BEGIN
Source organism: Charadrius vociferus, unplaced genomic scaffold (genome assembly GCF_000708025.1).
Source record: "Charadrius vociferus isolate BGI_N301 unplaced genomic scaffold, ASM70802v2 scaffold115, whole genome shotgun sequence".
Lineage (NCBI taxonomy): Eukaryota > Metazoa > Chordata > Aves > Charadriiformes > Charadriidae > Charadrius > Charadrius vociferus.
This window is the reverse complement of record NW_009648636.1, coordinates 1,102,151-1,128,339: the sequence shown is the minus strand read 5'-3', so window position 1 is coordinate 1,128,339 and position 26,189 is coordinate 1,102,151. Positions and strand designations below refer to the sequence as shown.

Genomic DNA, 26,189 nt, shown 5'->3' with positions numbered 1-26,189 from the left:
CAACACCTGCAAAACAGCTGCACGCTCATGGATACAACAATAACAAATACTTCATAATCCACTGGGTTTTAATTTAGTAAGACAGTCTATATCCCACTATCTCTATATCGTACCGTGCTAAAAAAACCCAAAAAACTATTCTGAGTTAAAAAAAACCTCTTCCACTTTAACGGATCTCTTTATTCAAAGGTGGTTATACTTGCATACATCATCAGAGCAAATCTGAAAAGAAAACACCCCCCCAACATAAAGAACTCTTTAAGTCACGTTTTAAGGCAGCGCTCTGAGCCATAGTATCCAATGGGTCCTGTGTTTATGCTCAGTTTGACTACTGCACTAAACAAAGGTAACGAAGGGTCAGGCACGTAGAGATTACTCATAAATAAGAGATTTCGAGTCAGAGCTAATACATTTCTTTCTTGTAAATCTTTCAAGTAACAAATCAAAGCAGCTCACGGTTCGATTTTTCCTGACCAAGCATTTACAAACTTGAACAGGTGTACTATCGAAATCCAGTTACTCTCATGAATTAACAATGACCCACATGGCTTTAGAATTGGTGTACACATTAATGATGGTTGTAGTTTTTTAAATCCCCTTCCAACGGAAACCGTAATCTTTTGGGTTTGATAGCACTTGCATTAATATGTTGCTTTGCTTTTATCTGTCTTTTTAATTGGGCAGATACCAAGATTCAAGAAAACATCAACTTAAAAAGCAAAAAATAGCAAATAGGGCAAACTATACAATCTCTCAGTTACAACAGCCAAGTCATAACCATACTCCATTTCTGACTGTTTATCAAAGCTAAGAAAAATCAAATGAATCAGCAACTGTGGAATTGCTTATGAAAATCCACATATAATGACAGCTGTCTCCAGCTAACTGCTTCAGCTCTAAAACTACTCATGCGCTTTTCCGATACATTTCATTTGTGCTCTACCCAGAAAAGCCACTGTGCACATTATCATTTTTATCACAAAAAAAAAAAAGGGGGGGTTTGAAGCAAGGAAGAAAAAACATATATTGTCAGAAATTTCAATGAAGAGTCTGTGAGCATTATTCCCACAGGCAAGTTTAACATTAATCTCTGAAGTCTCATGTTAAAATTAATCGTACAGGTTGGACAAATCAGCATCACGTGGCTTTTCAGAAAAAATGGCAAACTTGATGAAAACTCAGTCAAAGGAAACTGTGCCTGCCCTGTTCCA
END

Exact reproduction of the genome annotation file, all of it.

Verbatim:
Source organism: Charadrius vociferus, unplaced genomic scaffold (genome assembly GCF_000708025.1).
Source record: "Charadrius vociferus isolate BGI_N301 unplaced genomic scaffold, ASM70802v2 scaffold115, whole genome shotgun sequence".
Lineage (NCBI taxonomy): Eukaryota > Metazoa > Chordata > Aves > Charadriiformes > Charadriidae > Charadrius > Charadrius vociferus.
This window is the reverse complement of record NW_009648636.1, coordinates 1,102,151-1,128,339: the sequence shown is the minus strand read 5'-3', so window position 1 is coordinate 1,128,339 and position 26,189 is coordinate 1,102,151. Positions and strand designations below refer to the sequence as shown.

Genomic DNA, 26,189 nt, shown 5'->3' with positions numbered 1-26,189 from the left:
CAACACCTGCAAAACAGCTGCACGCTCATGGATACAACAATAACAAATACTTCATAATCCACTGGGTTTTAATTTAGTAAGACAGTCTATATCCCACTATCTCTATATCGTACCGTGCTAAAAAAACCCAAAAAACTATTCTGAGTTAAAAAAAACCTCTTCCACTTTAACGGATCTCTTTATTCAAAGGTGGTTATACTTGCATACATCATCAGAGCAAATCTGAAAAGAAAACACCCCCCCAACATAAAGAACTCTTTAAGTCACGTTTTAAGGCAGCGCTCTGAGCCATAGTATCCAATGGGTCCTGTGTTTATGCTCAGTTTGACTACTGCACTAAACAAAGGTAACGAAGGGTCAGGCACGTAGAGATTACTCATAAATAAGAGATTTCGAGTCAGAGCTAATACATTTCTTTCTTGTAAATCTTTCAAGTAACAAATCAAAGCAGCTCACGGTTCGATTTTTCCTGACCAAGCATTTACAAACTTGAACAGGTGTACTATCGAAATCCAGTTACTCTCATGAATTAACAATGACCCACATGGCTTTAGAATTGGTGTACACATTAATGATGGTTGTAGTTTTTTAAATCCCCTTCCAACGGAAACCGTAATCTTTTGGGTTTGATAGCACTTGCATTAATATGTTGCTTTGCTTTTATCTGTCTTTTTAATTGGGCAGATACCAAGATTCAAGAAAACATCAACTTAAAAAGCAAAAAATAGCAAATAGGGCAAACTATACAATCTCTCAGTTACAACAGCCAAGTCATAACCATACTCCATTTCTGACTGTTTATCAAAGCTAAGAAAAATCAAATGAATCAGCAACTGTGGAATTGCTTATGAAAATCCACATATAATGACAGCTGTCTCCAGCTAACTGCTTCAGCTCTAAAACTACTCATGCGCTTTTCCGATACATTTCATTTGTGCTCTACCCAGAAAAGCCACTGTGCACATTATCATTTTTATCACAAAAAAAAAAAAGGGGGGGTTTGAAGCAAGGAAGAAAAAACATATATTGTCAGAAATTTCAATGAAGAGTCTGTGAGCATTATTCCCACAGGCAAGTTTAACATTAATCTCTGAAGTCTCATGTTAAAATTAATCGTACAGGTTGGACAAATCAGCATCACGTGGCTTTTCAGAAAAAATGGCAAACTTGATGAAAACTCAGTCAAAGGAAACTGTGCCTGCCCTGTTCCA